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Review: Batman: The Dark Knight #3


Batman: The Dark Knight #3Issue three, as usual, was co-plotted by Paul Jenkins and David Finch, with writing by the former and pencils by the latter.

 

The issue opens where we left, with the hulked up Joker attacking Batman. As they battle and destroy the train, Batman claims he thought Joker retired, Joker says he came back to retire Batman first. Batman attempts to warn Joker of the side effects of the toxin he's got running through his veins, but Joker dismisses it and says he's got the new and improved version. Unfortunately, as Batman points out, it doesn't help his acting because Joker is left-handed. That's when we find out this version of Joker is actually Clayface, who Batman makes swift work of. 

 

The White Rabbit, who has been watching the whole thing from a corner of the train, approaches as Batman is down and taunts him, telling him to chase her as she injects him with a green substance.

 

Just then, Flash runs in. He didn't see the White Rabbit and says maybe Batman took one too many to the head.

 

Outside, an officer calls Forbes from Internal Affairs, and lets him know exactly what they found at the scene, which was nothing. Forbes rants on and on about how he's going to get Batman, and a tied-up Clayface crushes his car from above. It seems Batman threw him down from a third floor landing. Just as Forbes begins opening fire on him, Batman appears behind him and tells him exactly how things are going to go from now on. Forbes accuses him of protecting rich "turds" like Bruce Wayne and Batman tells him that he's Batman with or without Bruce Wayne.

 

Later, Bruce is at dinner with Jaina, flirting back and forth until she throws a phrase out that came up with the White Rabbit. It puts Bruce off his guard just a little, and he gets a text from Alfred that lets him know the White Rabbit was spotted elsewhere in town. And then he and Jaina go for dessert, off-panel.

 

Back at the Batcave, Bruce and Alfred discuss the composition of the toxin and its effects. It causes an intense adrenaline rush, followed by a breakdown of the body. The source turns out to be one of the rarest plants on earth, which leads Batman to pay a visit to Poison Ivy, who is supposedly on the side of good now.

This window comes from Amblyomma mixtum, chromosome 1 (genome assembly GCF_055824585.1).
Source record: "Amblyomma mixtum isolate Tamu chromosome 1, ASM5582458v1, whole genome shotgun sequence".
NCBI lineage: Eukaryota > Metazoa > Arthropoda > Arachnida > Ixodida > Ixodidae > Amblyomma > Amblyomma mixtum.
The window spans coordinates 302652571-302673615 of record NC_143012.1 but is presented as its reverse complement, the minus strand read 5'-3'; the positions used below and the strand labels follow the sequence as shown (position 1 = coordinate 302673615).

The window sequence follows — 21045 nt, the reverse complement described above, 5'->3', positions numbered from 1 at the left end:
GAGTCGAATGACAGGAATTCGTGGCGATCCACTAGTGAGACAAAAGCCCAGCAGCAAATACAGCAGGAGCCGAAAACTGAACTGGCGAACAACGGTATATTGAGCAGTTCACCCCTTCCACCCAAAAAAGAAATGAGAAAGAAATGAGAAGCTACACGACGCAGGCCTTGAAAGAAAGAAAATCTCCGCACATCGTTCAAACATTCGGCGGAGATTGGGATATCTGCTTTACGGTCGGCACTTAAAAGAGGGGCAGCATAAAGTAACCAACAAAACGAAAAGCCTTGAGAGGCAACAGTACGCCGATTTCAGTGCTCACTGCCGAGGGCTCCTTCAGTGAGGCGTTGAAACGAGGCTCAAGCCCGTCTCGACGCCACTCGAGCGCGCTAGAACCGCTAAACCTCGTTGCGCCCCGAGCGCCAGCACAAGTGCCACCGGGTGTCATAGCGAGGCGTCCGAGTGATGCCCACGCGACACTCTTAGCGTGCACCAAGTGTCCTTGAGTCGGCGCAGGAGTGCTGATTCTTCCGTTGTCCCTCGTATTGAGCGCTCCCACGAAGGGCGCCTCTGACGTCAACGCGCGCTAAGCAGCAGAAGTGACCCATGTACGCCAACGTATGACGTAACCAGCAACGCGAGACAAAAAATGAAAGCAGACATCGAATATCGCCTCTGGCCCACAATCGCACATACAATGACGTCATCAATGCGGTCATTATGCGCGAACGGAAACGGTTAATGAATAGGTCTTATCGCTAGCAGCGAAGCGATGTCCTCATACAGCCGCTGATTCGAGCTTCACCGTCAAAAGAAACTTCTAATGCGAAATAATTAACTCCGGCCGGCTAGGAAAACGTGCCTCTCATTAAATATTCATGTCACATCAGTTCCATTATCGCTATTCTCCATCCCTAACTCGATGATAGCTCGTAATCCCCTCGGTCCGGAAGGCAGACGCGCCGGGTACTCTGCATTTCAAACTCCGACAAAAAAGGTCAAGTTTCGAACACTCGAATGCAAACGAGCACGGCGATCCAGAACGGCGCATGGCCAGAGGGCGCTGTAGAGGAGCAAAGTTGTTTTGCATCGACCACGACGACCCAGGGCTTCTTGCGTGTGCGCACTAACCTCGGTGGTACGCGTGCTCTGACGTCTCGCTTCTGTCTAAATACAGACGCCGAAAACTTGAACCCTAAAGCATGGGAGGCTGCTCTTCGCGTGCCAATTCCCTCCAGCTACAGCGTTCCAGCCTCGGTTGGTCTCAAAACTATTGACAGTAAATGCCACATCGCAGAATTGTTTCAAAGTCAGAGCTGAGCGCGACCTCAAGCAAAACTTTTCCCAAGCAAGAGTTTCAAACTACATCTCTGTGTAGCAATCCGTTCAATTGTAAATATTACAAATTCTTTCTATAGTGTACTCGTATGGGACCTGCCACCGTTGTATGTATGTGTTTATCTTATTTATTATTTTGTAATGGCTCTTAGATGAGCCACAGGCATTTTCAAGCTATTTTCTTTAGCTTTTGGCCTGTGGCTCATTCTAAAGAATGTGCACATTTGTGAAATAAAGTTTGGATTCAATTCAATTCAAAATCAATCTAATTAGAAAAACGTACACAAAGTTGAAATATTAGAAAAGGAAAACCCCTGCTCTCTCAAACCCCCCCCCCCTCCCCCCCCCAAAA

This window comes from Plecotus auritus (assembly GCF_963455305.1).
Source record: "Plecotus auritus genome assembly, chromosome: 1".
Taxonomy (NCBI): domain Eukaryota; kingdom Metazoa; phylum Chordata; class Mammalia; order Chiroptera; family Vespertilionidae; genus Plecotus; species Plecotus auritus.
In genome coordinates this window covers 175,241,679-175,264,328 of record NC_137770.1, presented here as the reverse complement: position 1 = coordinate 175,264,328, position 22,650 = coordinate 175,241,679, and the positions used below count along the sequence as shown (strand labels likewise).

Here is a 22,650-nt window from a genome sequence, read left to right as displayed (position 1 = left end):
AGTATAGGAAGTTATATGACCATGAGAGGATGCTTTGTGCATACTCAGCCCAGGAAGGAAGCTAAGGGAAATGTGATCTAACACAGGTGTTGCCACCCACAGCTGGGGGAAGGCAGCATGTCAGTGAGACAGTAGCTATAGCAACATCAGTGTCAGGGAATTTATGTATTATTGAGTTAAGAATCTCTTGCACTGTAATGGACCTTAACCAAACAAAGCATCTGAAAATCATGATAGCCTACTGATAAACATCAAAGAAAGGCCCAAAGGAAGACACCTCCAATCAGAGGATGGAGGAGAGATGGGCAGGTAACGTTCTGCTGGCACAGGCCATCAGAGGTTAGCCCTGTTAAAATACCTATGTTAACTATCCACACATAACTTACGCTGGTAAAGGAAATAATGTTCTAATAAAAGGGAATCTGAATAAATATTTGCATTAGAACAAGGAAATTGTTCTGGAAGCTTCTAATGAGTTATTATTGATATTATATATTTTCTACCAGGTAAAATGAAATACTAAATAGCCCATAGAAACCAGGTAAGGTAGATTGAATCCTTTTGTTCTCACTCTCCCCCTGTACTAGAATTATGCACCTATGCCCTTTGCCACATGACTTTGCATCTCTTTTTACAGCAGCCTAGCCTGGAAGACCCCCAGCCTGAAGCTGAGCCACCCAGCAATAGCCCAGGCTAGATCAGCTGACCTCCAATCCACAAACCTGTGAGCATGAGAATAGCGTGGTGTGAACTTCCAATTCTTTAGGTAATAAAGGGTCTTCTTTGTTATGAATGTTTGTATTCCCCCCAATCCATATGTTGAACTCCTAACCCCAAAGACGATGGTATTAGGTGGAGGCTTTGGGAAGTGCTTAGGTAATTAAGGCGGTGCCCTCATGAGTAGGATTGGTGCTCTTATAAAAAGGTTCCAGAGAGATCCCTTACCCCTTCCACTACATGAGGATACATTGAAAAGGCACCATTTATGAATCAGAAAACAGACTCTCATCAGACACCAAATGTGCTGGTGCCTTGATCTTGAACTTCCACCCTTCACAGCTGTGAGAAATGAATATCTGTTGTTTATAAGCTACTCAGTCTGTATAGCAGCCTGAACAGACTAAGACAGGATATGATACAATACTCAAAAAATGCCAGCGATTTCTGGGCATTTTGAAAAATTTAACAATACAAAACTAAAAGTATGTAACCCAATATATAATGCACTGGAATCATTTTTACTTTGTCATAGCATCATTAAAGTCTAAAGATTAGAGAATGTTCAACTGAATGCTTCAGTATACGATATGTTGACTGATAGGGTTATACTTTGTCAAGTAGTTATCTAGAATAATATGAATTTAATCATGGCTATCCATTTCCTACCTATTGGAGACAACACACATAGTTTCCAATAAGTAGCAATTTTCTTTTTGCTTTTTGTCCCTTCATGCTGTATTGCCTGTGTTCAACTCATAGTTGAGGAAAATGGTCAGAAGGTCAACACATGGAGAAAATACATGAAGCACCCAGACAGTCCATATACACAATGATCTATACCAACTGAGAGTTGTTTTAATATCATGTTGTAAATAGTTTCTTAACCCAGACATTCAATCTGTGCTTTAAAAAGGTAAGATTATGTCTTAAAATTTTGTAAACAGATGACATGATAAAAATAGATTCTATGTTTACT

Flash accompanies him, but has to leave when he gets pricked by a thorn that is one of the carriers for the toxin. Running will keep his body from metabolizing the toxin.

 

Batman enters, only to find the place looking like one of Poison Ivy's typical lairs, which is apparently cause for him to quietly say "Ivy?" as the issue ends with the teaser "Next: Where have all the flowers gone?"

 

Once again, I find myself disappointed with this issue. We're now three issues into the arc and the villain of each issue has turned out to just be a red herring along the way. There are so many plot holes and so many things that seem out of character to me, I can even list them all. I find it difficult to believe this Batman is the same Batman running around in the other series. As much as I like the Flash, I don't know why he's suddenly thrown into this series. This feels exactly like one of my complaints from last issue. It's my belief the Flash is here simply so David Finch gets the chance to draw the Flash.

 

The art for this issue is good, but that's no surprise. That has been my comment fairly consistently. I'm not sure how much I like the look of Bruce out of the cowl, but I thoroughly enjoyed the half-page of the Batcave. Equally enjoyable, at least in my mind, was the splash/credits page of Joker transforming back to Clayface. Credit where credit is due.

 

Overall, just because of the continually weak plotting, I give this issue:

 

1 out of 5 Batarangs

 

Reviewed by Melinda Hinman

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